Candidates hide behind guidelines

COLUMBUS – Their handshake was not shown on TV. Nor did viewers see the major candidates for Ohio governor in a side-by-side shot.

The careful management of images from Tuesday’s first debate between Democrat Ted Strickland and Republican Ken Blackwell is evidence of their campaigns’ attention to detail in the contest political control of bellwether Ohio.

Voter perception is so pivotal and tensions so pitched that the rival campaigns even agreed to keep details of their debate negotiations secret from the public.

“If I told you what the rules said, I’d be violating one of the rules,” Blackwell spokesman Carlo LoParo said.

Strickland spokesman Keith Dailey also said release of the guidelines hammered out before the debate, without the permission of both campaigns, would violate the terms of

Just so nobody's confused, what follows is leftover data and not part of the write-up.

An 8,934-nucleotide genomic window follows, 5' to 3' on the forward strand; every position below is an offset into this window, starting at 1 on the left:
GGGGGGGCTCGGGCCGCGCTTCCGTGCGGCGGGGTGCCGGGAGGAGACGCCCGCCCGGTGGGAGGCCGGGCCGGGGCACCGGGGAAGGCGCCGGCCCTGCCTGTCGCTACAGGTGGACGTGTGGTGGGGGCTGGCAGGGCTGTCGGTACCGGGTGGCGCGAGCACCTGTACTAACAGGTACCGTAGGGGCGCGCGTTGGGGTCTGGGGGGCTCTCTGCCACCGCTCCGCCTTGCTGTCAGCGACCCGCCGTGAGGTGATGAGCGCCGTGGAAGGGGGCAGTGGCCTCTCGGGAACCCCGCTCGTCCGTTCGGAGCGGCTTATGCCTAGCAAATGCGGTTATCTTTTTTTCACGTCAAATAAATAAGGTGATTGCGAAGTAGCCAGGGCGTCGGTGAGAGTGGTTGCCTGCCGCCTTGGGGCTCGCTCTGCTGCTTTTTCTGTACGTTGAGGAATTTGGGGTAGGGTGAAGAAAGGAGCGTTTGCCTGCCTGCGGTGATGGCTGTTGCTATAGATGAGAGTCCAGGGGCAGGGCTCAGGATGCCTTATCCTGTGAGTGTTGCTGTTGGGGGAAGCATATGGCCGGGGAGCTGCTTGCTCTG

the deal.

Backstage banter between camera people, sponsors and others producing the broadcast in the Youngstown TV studio Tuesday indicated there were seven pages of debate rules, including prohibitions of wide shots of the candidates together and showing the initial handshake.

There also was an agreement not to use any images from the exchange in future campaign ads.

Trevor Parry-Giles, an associate professor of political communication at the University of Maryland, said the latter rule is fairly common, and is meant to keep debate bloopers from winding up in damaging ads.

“Campaigns can control the big rallies they hold, they can control the ads. But debates offer a situation where that level of control is less scripted,” he said. “The result is the campaign will do everything it can to script what it can to minimize the uncertainty, to say, ‘I don’t want you pulling an Al Gore on me.'”